Archaeologists have discovered the rock revered by early Christians as the place where the pregnant Virgin Mary rested on her way to Bethlehem, officials said Sunday.
The craggy limestone rock protrudes from the remnants of the floor of a fifth century, octagonal Byzantine church, the largest of its kind in the Holy Land.
The rock was unearthed after construction workers laying pipe for the controversial Har Homa Jewish housing project accidentally damaged the church’s foundation, spurring an excavation to make repairs.
The Greek Orthodox Patriarch of Jerusalem, Deodorus I, hailed the find Sunday as a “great discovery with historical, religious and ethnic significance.”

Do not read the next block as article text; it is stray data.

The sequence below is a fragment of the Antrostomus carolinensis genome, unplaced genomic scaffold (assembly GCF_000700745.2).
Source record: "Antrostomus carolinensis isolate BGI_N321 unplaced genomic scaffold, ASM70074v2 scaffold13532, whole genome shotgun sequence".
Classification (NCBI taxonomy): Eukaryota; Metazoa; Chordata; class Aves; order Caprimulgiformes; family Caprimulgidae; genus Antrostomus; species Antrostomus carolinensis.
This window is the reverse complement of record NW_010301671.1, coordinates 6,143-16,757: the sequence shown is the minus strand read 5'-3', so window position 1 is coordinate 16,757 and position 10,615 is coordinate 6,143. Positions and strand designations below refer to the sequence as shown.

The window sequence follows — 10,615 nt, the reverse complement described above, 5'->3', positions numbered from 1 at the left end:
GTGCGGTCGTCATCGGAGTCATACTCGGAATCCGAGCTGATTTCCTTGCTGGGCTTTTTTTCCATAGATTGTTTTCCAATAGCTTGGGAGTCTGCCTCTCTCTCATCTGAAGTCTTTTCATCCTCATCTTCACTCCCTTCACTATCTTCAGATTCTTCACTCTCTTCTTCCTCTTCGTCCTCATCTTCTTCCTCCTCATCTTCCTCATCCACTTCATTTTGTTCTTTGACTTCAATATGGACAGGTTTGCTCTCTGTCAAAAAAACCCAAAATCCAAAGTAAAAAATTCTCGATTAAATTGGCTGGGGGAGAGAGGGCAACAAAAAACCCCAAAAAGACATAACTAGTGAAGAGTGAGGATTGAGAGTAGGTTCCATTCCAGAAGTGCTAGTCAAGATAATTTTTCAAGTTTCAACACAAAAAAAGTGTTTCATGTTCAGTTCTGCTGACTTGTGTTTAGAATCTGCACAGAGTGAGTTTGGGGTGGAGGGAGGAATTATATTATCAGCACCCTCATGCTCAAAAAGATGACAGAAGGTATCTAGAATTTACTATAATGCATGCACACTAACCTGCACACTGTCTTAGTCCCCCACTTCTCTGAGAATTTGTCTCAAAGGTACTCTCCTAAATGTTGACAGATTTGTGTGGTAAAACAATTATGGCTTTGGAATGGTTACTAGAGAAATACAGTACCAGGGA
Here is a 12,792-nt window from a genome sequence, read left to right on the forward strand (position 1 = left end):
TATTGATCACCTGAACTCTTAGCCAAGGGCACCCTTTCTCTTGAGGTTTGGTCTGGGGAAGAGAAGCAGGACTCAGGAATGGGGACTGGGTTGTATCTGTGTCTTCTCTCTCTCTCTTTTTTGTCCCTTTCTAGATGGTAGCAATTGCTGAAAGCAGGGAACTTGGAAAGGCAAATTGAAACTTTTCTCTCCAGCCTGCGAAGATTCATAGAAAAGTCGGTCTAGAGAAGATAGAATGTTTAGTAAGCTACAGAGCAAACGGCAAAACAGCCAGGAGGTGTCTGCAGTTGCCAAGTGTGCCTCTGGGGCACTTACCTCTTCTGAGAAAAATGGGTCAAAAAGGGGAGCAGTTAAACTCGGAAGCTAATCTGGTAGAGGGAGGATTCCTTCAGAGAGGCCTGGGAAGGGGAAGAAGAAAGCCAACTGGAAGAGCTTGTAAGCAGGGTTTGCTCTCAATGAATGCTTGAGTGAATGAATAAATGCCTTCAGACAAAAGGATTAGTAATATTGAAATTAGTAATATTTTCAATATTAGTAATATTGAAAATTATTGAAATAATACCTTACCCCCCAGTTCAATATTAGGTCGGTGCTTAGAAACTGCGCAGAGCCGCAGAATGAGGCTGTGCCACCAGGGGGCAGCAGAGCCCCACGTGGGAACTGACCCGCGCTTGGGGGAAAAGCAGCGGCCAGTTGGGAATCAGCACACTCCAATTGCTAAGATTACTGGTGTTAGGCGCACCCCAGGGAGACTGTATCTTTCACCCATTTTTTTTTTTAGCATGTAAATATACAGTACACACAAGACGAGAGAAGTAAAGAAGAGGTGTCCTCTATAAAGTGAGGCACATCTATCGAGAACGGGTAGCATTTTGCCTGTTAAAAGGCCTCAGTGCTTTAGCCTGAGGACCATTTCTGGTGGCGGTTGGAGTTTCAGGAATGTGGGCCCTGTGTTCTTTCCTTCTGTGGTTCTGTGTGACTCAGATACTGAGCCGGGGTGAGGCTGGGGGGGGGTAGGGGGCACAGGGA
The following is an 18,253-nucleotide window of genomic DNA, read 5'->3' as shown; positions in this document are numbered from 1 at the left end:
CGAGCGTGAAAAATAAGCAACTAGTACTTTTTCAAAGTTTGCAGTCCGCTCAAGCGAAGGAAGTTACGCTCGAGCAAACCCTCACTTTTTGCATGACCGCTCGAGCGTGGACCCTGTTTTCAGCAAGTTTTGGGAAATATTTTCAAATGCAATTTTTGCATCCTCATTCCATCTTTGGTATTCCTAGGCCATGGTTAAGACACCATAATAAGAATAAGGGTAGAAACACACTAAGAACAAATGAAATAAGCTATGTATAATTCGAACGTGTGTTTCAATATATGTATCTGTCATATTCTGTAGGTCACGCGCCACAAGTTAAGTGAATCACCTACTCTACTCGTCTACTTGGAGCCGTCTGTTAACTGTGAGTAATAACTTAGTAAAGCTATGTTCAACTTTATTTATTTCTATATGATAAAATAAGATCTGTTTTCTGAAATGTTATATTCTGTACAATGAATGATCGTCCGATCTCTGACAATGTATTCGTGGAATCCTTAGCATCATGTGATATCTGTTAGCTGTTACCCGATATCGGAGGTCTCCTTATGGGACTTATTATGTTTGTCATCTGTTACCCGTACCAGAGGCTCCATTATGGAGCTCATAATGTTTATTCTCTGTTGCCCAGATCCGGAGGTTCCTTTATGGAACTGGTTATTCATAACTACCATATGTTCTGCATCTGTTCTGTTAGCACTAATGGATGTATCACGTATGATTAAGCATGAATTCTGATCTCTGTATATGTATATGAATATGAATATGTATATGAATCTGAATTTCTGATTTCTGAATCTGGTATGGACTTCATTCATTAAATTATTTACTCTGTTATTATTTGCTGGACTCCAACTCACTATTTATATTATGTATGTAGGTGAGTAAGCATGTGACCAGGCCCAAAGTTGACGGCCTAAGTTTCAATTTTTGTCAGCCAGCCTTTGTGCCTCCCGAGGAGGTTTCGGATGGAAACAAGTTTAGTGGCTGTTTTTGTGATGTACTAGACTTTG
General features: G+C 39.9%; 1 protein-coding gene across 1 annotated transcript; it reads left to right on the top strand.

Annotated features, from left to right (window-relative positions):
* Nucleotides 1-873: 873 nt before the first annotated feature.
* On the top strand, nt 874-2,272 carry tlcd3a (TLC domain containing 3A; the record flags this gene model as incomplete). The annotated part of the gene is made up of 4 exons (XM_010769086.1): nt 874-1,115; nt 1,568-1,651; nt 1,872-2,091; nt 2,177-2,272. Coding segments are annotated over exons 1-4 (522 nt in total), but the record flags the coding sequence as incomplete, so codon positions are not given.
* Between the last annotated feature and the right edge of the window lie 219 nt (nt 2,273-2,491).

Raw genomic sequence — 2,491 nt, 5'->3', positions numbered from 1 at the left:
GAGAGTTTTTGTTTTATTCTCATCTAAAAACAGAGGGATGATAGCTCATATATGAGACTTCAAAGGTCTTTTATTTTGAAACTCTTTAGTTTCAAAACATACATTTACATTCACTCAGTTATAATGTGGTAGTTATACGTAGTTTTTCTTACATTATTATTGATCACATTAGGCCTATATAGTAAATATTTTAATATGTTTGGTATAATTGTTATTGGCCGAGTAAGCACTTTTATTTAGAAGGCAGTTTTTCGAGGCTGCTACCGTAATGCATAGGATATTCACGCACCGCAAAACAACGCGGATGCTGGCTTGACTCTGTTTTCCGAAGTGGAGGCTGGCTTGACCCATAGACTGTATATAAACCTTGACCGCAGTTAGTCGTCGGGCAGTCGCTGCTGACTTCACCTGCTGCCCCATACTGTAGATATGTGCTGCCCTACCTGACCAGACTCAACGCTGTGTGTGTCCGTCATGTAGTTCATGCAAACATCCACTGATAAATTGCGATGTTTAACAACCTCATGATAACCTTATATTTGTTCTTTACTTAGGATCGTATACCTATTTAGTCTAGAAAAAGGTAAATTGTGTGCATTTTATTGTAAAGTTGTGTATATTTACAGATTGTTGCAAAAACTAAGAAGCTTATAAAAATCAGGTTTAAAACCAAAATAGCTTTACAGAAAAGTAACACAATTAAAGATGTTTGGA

Gideon Avni, Jerusalem District Archaeologist at Israel’s Antiquities Authority, said Christians made pilgrimages to a rock, on the five-mile Jerusalem to Bethlehem road, at least 1,700 years ago, believing it was the place where the Virgin Mary rested on her way to Bethlehem, where she gave birth to Jesus.
Avni said the Church of the Kathisma - “the seat” in Greek - was built around the rock. Excavations show the church was destroyed and rebuilt at least once before it was finally destroyed in the eighth or ninth century and largely forgotten, Avni said.
Israeli archaeologists discovered the church almost by accident during the widening of the Jerusalem-Bethlehem highway six years ago.
In the past month, archaeologists dug down to the base of the rock, which is about six feet across and protrudes a few inches above the floor, surrounded by a low wall and a cleared area, indicating it was revered by pilgrims.